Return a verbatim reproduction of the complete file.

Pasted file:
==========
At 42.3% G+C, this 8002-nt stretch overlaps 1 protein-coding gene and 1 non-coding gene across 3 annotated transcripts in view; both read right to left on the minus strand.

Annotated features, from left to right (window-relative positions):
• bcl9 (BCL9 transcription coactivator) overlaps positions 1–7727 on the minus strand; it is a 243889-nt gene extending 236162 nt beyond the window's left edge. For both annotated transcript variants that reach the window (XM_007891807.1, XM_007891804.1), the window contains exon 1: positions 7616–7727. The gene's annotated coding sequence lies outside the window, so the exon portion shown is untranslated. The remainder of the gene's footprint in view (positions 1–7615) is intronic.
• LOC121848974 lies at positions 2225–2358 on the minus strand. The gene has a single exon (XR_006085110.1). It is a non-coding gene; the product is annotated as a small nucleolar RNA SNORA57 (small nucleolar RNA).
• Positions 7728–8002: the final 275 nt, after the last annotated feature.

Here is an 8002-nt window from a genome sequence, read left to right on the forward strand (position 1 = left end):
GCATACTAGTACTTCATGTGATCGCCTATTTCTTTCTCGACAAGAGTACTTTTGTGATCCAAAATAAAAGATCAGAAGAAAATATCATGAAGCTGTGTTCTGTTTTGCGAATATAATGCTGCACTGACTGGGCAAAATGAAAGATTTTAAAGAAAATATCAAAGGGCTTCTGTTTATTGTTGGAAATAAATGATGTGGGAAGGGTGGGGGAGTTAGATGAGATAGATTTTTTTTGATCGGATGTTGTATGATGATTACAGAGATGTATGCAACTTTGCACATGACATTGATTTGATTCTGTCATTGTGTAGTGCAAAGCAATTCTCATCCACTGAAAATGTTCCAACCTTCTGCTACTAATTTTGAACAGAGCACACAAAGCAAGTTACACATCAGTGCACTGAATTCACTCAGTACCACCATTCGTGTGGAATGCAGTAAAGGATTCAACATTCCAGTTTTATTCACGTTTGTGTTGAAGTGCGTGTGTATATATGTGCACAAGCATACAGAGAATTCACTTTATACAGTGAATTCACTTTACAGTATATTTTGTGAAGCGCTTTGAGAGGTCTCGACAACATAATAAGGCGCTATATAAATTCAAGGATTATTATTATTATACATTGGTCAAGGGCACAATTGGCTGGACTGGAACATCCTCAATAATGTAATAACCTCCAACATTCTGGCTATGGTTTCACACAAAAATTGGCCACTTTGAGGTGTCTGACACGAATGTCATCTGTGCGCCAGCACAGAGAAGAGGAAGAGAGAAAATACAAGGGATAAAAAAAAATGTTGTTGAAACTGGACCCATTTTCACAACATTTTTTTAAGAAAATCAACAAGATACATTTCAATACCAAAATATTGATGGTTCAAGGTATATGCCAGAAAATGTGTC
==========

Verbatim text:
At 42.3% G+C, this 8002-nt stretch overlaps 1 protein-coding gene and 1 non-coding gene across 3 annotated transcripts in view; both read right to left on the minus strand.

Annotated features, from left to right (window-relative positions):
• bcl9 (BCL9 transcription coactivator) overlaps positions 1–7727 on the minus strand; it is a 243889-nt gene extending 236162 nt beyond the window's left edge. For both annotated transcript variants that reach the window (XM_007891807.1, XM_007891804.1), the window contains exon 1: positions 7616–7727. The gene's annotated coding sequence lies outside the window, so the exon portion shown is untranslated. The remainder of the gene's footprint in view (positions 1–7615) is intronic.
• LOC121848974 lies at positions 2225–2358 on the minus strand. The gene has a single exon (XR_006085110.1). It is a non-coding gene; the product is annotated as a small nucleolar RNA SNORA57 (small nucleolar RNA).
• Positions 7728–8002: the final 275 nt, after the last annotated feature.

Here is an 8002-nt window from a genome sequence, read left to right on the forward strand (position 1 = left end):
GCATACTAGTACTTCATGTGATCGCCTATTTCTTTCTCGACAAGAGTACTTTTGTGATCCAAAATAAAAGATCAGAAGAAAATATCATGAAGCTGTGTTCTGTTTTGCGAATATAATGCTGCACTGACTGGGCAAAATGAAAGATTTTAAAGAAAATATCAAAGGGCTTCTGTTTATTGTTGGAAATAAATGATGTGGGAAGGGTGGGGGAGTTAGATGAGATAGATTTTTTTTGATCGGATGTTGTATGATGATTACAGAGATGTATGCAACTTTGCACATGACATTGATTTGATTCTGTCATTGTGTAGTGCAAAGCAATTCTCATCCACTGAAAATGTTCCAACCTTCTGCTACTAATTTTGAACAGAGCACACAAAGCAAGTTACACATCAGTGCACTGAATTCACTCAGTACCACCATTCGTGTGGAATGCAGTAAAGGATTCAACATTCCAGTTTTATTCACGTTTGTGTTGAAGTGCGTGTGTATATATGTGCACAAGCATACAGAGAATTCACTTTATACAGTGAATTCACTTTACAGTATATTTTGTGAAGCGCTTTGAGAGGTCTCGACAACATAATAAGGCGCTATATAAATTCAAGGATTATTATTATTATACATTGGTCAAGGGCACAATTGGCTGGACTGGAACATCCTCAATAATGTAATAACCTCCAACATTCTGGCTATGGTTTCACACAAAAATTGGCCACTTTGAGGTGTCTGACACGAATGTCATCTGTGCGCCAGCACAGAGAAGAGGAAGAGAGAAAATACAAGGGATAAAAAAAAATGTTGTTGAAACTGGACCCATTTTCACAACATTTTTTTAAGAAAATCAACAAGATACATTTCAATACCAAAATATTGATGGTTCAAGGTATATGCCAGAAAATGTGTC